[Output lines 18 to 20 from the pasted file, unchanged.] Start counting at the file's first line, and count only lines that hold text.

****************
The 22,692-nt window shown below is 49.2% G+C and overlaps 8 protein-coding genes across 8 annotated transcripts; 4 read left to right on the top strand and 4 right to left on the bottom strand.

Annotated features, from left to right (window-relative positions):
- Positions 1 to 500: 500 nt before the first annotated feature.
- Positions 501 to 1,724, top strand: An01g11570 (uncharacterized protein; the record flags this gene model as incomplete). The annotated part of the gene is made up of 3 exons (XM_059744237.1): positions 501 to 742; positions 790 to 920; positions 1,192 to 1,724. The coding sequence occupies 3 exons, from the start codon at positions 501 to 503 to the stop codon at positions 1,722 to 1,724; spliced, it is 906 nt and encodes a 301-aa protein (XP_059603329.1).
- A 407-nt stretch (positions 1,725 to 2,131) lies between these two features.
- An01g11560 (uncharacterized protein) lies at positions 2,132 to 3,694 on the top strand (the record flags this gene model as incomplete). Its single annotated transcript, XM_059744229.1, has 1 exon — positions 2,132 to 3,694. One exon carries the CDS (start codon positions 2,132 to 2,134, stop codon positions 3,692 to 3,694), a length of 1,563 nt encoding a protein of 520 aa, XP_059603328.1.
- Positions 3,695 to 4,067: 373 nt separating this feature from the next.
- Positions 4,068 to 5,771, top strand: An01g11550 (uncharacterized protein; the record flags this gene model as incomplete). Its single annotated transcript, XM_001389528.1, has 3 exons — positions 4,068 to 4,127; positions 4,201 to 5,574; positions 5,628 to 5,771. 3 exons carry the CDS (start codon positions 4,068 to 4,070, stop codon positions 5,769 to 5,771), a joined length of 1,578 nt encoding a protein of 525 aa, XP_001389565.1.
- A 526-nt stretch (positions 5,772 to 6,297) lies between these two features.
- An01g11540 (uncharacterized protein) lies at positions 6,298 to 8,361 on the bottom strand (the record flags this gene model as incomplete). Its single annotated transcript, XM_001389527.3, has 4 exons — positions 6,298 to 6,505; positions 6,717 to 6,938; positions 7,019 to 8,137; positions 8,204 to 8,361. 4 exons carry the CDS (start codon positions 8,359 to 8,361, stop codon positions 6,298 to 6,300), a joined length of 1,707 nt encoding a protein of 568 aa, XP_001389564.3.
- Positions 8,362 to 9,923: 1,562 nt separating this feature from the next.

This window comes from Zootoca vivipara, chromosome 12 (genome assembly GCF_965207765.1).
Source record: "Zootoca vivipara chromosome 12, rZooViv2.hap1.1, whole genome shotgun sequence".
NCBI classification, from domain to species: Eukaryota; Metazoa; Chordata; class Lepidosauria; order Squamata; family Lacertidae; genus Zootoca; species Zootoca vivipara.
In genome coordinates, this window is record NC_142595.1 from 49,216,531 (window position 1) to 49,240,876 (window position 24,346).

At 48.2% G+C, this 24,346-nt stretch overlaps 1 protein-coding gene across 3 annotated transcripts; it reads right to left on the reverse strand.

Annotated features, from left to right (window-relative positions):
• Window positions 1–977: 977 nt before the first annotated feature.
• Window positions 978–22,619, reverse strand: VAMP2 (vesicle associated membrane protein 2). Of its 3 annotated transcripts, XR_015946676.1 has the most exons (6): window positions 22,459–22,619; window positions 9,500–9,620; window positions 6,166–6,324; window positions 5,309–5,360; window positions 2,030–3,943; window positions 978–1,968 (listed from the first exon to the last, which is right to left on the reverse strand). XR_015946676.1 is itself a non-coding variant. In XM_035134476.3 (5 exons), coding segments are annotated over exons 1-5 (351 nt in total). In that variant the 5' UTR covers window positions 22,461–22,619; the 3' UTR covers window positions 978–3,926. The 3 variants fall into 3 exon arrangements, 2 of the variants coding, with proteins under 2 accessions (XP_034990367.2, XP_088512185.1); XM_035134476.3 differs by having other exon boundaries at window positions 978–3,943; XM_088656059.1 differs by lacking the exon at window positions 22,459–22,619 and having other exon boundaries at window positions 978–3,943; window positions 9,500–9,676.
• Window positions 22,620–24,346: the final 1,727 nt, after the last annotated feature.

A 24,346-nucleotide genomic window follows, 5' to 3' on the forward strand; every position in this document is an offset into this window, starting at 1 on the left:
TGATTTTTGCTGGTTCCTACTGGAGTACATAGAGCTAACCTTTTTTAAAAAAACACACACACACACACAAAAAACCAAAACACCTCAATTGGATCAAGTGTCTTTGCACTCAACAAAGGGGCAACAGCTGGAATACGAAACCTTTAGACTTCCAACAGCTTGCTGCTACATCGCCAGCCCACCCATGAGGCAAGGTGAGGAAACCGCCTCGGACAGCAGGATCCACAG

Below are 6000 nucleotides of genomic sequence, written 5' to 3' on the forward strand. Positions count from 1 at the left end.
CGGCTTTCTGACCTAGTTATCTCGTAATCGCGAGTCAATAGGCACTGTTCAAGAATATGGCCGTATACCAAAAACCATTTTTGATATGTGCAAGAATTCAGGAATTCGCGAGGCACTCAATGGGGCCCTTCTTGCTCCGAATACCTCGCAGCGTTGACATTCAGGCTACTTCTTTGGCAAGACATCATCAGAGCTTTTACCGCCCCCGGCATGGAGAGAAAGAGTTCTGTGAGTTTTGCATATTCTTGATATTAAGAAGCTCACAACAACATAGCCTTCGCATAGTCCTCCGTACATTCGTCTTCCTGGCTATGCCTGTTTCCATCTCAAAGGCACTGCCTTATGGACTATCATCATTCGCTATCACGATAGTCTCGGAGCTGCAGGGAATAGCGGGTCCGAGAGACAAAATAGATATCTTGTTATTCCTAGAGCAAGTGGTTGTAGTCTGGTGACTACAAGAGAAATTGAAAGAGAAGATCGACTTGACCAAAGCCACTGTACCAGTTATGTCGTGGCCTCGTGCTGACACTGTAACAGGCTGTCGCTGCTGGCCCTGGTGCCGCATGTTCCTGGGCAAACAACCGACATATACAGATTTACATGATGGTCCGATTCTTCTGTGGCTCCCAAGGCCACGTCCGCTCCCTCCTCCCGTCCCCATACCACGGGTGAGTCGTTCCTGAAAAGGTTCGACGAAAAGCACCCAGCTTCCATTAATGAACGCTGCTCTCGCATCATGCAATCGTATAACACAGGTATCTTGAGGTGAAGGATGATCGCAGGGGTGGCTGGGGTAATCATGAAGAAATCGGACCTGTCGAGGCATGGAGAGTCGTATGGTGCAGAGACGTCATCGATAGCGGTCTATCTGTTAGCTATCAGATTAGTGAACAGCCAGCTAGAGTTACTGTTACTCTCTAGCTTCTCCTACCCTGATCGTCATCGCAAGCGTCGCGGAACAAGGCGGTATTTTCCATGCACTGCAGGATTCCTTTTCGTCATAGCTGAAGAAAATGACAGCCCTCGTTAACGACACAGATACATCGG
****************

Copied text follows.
• Window positions 1–977: 977 nt before the first annotated feature.
• Window positions 978–22,619, reverse strand: VAMP2 (vesicle associated membrane protein 2). Of its 3 annotated transcripts, XR_015946676.1 has the most exons (6): window positions 22,459–22,619; window positions 9,500–9,620; window positions 6,166–6,324; window positions 5,309–5,360; window positions 2,030–3,943; window positions 978–1,968 (listed from the first exon to the last, which is right to left on the reverse strand). XR_015946676.1 is itself a non-coding variant. In XM_035134476.3 (5 exons), coding segments are annotated over exons 1-5 (351 nt in total). In that variant the 5' UTR covers window positions 22,461–22,619; the 3' UTR covers window positions 978–3,926. The 3 variants fall into 3 exon arrangements, 2 of the variants coding, with proteins under 2 accessions (XP_034990367.2, XP_088512185.1); XM_035134476.3 differs by having other exon boundaries at window positions 978–3,943; XM_088656059.1 differs by lacking the exon at window positions 22,459–22,619 and having other exon boundaries at window positions 978–3,943; window positions 9,500–9,676.
• Window positions 22,620–24,346: the final 1,727 nt, after the last annotated feature.